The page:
|LESSON 10||*May 30 - June 5|
Read for This Week's Study:
" 'This is to my Father's glory, that you bear much fruit, showing yourselves to be my disciples' " (John 15:8, NIV).
|It is important that we use our
intellectual capacities to grasp as much as is humanly possible of what God
has revealed to us. Yet, perfect knowledge of all doctrine is not a prerequisite
for salvation. We are, though, commanded to do all the things that we have
been instructed to do. To be a disciple is to be a lifelong learner and follower
of the Master.
What is a disciple? The SDA Bible Dictionary defines it, basically, as "one who, as a student or adherent, follows the teaching of another, especially of a public teacher. In the NT 'disciple' is the translation of the Gr. mathetes . . . which is related to manthano, 'to learn,' hence means 'a learner,' 'a pupil,' 'an adherent' "Page 288. Let's look a little closer at what it means to be a disciple.
The Week at a Glance:
A disciple is a lifelong learner. When Christ calls us, we are to follow, wherever He leads and no matter the suffering involved, for it will involve suffering if for no other reason than it must involve sacrifice. In human terms the rewards for discipleship seem rather meager. But when the true dimension of life in Christ is discovered, we realize it's worth suffering for, no matter the cost here now.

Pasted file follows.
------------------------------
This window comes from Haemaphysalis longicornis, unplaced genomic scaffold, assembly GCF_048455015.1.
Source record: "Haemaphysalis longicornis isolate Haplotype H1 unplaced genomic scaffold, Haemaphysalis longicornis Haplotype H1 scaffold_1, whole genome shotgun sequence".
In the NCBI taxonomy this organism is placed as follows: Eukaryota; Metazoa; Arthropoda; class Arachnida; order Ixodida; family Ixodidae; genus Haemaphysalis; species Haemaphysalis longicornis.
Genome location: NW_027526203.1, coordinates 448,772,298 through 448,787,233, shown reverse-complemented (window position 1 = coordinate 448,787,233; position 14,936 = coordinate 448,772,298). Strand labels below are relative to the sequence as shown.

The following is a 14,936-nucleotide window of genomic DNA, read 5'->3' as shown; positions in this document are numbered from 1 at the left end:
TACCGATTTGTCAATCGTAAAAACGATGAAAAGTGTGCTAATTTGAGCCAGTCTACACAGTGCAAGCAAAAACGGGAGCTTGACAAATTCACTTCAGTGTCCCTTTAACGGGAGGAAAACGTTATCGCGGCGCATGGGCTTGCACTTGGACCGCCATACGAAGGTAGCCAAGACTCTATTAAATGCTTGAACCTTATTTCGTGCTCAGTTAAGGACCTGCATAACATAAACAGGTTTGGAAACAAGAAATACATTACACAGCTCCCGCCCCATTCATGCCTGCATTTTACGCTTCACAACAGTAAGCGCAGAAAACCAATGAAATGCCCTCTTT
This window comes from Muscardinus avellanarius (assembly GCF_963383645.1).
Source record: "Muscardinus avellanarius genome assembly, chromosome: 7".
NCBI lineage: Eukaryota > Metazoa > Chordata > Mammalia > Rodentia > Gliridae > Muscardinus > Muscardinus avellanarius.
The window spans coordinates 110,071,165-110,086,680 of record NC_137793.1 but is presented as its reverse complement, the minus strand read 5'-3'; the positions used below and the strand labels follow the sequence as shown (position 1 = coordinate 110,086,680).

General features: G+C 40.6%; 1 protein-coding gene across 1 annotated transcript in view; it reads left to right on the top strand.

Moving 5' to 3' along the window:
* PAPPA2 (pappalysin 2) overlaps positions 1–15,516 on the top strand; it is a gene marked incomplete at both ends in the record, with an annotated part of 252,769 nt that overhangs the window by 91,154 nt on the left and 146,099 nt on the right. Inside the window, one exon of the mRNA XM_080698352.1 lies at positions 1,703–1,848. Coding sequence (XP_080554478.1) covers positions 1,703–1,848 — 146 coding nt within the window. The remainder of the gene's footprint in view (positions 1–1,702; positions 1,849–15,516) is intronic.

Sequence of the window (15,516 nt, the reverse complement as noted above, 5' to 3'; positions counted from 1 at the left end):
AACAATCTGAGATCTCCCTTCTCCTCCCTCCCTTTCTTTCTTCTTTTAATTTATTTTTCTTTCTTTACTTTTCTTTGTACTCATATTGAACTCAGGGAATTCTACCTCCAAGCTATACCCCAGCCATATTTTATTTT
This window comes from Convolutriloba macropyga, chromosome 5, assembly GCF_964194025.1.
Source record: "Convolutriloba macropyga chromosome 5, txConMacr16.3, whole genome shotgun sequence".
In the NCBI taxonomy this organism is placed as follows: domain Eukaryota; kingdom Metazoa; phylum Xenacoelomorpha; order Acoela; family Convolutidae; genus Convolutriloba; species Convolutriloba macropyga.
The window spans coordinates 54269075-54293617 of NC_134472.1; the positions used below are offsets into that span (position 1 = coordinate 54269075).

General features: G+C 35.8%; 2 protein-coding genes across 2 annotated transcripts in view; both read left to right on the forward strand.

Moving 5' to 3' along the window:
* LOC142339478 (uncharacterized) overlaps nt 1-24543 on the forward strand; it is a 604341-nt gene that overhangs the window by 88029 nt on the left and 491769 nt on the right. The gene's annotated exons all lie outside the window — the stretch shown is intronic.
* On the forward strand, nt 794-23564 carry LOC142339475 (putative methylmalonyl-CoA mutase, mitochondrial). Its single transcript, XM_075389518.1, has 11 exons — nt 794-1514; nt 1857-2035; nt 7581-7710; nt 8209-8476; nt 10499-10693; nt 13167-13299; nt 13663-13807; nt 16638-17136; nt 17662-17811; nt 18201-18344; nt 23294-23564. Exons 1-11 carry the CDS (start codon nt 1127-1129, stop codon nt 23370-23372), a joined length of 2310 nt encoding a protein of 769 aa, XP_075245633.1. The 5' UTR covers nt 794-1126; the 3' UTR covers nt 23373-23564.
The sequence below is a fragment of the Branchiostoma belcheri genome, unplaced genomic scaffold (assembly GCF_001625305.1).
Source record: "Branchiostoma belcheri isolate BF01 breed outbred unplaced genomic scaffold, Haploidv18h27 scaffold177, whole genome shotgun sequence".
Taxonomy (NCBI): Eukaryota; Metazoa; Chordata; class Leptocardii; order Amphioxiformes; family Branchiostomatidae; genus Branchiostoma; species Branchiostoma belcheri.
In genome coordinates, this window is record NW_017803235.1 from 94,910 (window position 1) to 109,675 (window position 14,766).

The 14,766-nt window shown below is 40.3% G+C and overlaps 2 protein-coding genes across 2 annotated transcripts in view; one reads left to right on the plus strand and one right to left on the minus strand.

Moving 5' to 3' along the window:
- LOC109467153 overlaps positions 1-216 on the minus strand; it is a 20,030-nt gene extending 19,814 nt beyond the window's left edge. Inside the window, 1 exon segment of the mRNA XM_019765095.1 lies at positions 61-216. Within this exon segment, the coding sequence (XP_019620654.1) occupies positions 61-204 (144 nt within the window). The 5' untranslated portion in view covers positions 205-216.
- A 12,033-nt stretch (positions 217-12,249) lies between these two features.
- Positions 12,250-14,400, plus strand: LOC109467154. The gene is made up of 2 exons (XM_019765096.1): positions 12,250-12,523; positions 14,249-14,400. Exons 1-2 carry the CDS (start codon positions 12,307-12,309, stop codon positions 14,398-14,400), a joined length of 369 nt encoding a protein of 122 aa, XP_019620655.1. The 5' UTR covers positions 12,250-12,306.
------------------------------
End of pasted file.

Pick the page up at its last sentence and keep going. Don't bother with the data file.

*Study this week's lesson to prepare for Sabbath, June 6.
Followers and Leaders
Read Exodus 18:13-27. What principles of leadership can be found in these verses? What can we learn from them about leaders and followers?
Although all people are fundamentally equal in the eyes of God, there are major differences in the manner in which they function. Some have the gift of leadership. Our society, and every organization within society, would soon collapse if there were no leaders. Even in heaven there appears to be a distinct differentiation in roles: There are, for instance, angels and archangels! When God called His people out of Egypt, He appointed leaders. When He organized a sanctuary service, He made sure there would be adequate leadership. God worked through judges, prophets, kings, etc.